France is gearing up to propose a new “growth contract” with its eurozone trade partners, hoping to encourage more countries in Northern Europe to invest in their southern neighbours, and thereby continue to encourage additional economic reforms. The proposed growth contract would encourage financially weaker, and less competitive states to undertake reforms, in exchange for addition investment from economically stronger states like Germany, the Netherlands, and Finland.
Finance Minister, Bruno Le Maire, had set out to present his proposal at a recent G7 meeting in Washington.
“We can’t just stand there with our arms crossed in the face of the marked and worrying global slowdown”, Le Maire told a French parliamentary finance commission. “I think eurozone finance and economy ministers have a responsibility to take action.”
Nor is this the first time France has made the call for increased investment from Northern Europe. Though so far, such appeals have largely gone unheeded. In 2014, then-economy minister, Emmanuel Macron, had urged Germany to spend an addition 50 billion euros on investments to support the European economy. However, this time Le Maire insisted that this was not merely a repeat of such a request, highlighting the fact that France was already pushing ahead with its own economic reforms.
Still, he would prefer the rest of Europe also get involved: “Solidarity requires that they make the necessary public investments, so that overall the eurozone does better. If it is everyman for himself, there is no point in being in a monetary union”, he said.
Ideally, this investment, paired with stronger reforms in Southern Europe, would help bolster against future economic shocks. However, Le Maire is also pushing efforts, such as having a shared budget, to rule out economic divergences, finalising a planned backstop for bad loans, and better integration of financial markets, in order to ensure a more stable economy for Europe in the long run.
Le Maire makes his current proposal amid a global economic slowdown – in the midst of trade tensions – particularly the US-China trade war, and Brexit anxiety. The IMF also downgraded its outlook on the economy recently, for the third time since October. Even regional powerhouses like Germany and Italy are feeling the pinch. Though things look slightly less grim in France: while the IMF forecast growth in Germany at 0.8% and Italy at only 0.1%, France was forecast to grow at a rate of 1.3%. The global economy is only expected to grow 3.3% this year – the lowest increase since 2016. And next year’s forecast is only a marginally improved 3.6% expected growth.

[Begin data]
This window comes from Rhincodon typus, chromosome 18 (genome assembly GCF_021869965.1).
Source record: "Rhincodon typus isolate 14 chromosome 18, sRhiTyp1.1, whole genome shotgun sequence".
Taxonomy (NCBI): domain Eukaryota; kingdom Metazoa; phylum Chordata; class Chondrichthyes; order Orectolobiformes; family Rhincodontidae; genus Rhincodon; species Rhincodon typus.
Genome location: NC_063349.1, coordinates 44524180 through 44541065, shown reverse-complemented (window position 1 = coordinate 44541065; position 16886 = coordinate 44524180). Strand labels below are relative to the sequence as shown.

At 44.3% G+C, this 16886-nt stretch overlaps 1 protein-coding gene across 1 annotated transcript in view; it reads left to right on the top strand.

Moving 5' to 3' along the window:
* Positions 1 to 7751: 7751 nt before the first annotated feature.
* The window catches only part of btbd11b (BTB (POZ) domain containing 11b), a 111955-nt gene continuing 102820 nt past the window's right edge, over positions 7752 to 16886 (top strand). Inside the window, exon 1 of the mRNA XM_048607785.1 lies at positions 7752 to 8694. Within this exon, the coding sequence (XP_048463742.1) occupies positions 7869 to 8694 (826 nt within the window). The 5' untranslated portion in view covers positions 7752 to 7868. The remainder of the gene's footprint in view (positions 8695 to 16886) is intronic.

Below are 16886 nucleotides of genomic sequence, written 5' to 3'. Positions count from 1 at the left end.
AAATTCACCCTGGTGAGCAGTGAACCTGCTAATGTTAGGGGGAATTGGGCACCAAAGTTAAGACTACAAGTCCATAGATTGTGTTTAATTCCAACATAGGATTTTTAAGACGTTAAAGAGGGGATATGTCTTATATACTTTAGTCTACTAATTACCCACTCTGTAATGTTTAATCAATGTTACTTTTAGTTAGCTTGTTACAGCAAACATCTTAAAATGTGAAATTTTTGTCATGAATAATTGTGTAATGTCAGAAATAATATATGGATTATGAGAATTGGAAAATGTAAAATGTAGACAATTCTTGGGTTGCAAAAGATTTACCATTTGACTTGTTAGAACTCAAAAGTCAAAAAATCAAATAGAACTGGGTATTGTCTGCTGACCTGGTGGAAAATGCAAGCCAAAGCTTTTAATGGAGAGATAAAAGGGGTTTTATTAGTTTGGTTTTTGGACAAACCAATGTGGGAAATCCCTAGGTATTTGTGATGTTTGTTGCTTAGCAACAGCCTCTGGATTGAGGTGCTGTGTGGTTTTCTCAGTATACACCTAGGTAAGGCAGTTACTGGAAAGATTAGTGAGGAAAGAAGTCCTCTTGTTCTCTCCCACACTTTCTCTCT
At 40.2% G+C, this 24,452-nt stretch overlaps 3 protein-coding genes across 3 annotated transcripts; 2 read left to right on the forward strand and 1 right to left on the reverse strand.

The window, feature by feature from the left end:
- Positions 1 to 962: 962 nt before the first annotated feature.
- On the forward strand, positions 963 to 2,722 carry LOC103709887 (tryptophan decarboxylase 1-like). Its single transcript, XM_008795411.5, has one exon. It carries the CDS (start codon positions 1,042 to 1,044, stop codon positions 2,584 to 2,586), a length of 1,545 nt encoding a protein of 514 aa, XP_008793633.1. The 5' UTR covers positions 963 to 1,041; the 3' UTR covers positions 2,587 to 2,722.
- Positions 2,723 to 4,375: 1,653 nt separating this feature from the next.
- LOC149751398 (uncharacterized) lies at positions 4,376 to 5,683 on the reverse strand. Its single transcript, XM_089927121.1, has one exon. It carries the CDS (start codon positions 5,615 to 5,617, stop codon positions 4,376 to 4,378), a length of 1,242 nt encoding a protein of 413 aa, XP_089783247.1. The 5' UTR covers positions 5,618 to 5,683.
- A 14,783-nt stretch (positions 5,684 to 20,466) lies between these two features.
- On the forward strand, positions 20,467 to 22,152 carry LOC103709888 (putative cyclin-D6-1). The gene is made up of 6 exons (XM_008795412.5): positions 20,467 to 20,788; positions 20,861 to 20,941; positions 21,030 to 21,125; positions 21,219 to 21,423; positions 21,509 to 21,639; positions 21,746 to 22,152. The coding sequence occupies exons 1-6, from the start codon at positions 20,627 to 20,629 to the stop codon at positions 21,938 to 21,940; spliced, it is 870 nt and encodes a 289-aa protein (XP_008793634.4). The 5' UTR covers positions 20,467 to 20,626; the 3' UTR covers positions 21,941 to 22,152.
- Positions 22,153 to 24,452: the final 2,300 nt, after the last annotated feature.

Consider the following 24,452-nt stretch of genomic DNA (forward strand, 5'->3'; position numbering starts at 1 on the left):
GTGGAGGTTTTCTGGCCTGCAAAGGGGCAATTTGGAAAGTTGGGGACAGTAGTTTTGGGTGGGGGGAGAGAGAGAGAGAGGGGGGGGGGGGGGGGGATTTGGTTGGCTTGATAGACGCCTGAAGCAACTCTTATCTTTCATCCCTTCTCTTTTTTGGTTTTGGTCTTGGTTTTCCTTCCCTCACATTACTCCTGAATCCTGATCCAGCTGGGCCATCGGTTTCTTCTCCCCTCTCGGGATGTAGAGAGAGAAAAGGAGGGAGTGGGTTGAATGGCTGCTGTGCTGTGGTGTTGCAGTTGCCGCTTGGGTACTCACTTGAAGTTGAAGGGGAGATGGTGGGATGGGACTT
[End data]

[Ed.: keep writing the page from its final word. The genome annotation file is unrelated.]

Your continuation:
The IMF advocated that major economies, such as China and Germany, take short-term actions to forestall the worst. “This is a delicate moment for the global economy”, said IMF chief economist Gita Gopinath.
“In this context, avoiding policy missteps that could harm economic activity should be the main priority”, the IMF said in its report.
On top of that, the Organisation for Economic Cooperation and Development (OECD) warned France, that despite ongoing unrest with the Yellow Vests and slowed growth, France must still maintain its rate of economic reforms. After Macron quickly rewrote labour laws to make hiring and firing easier at the start of his five-year term in 2017, France, which is the second-largest economy in the eurozone after Germany, has since lagged in instituting economic reforms.
In its biannual country report on France, OECD wrote, “Continuing pro-growth reforms, in line with recent measures, is key to further reducing unemployment.”
“However, short-term negative impacts on some categories of the population should be compensated, to ensure the social acceptability of the reform process”, it added.
If Macron were to continue with his reforms, the OECD reports that it could boost GDP by 3.2% over the next decade. Additional ambitious reforms, like faster spending cuts, or raising the retirement age, could potentially make that boost a full 5%. The benefits would mostly be felt in middle and lower-middle income households.
Nevertheless, in a bit of good news, the IMF also expects the economy to pick back up shortly afterwards – if things go well. Expecting pressures like social unrest in France, or the shock of new car CO2 emission rules on Germany’s auto sector to abate, and depending on an orderly Brexit, the IMF anticipates domestic demand will pick up the slack and drive further growth.
Poul Thomsen, director of the IMF’s European Department, told CNBC that “The European slowdown (…) has been pretty pronounced. We expected some slowdown, growth had been above potential for a while, it’s quite a mature recovery, (but) we were surprised by the softness and the depth of the slowdown.”
Speaking also with CNBC at the IMF Spring Meetings, was Klaus Regling, the Managing Director of the European Stability Mechanism. Regling noted that eurozone economic growth is not likely to return to a 2017-era boom, neither is the region entering a recession.
“We will not see in the next two, three years, the growth rates of 2017. It’s quite OK to say that the best is over, but it doesn’t mean that there is a crisis.”
Furthermore, OCED estimates that a coordinated package of reforms and stimulus, like what Le Maire suggests, could boost growth by 0.5% over the next three years.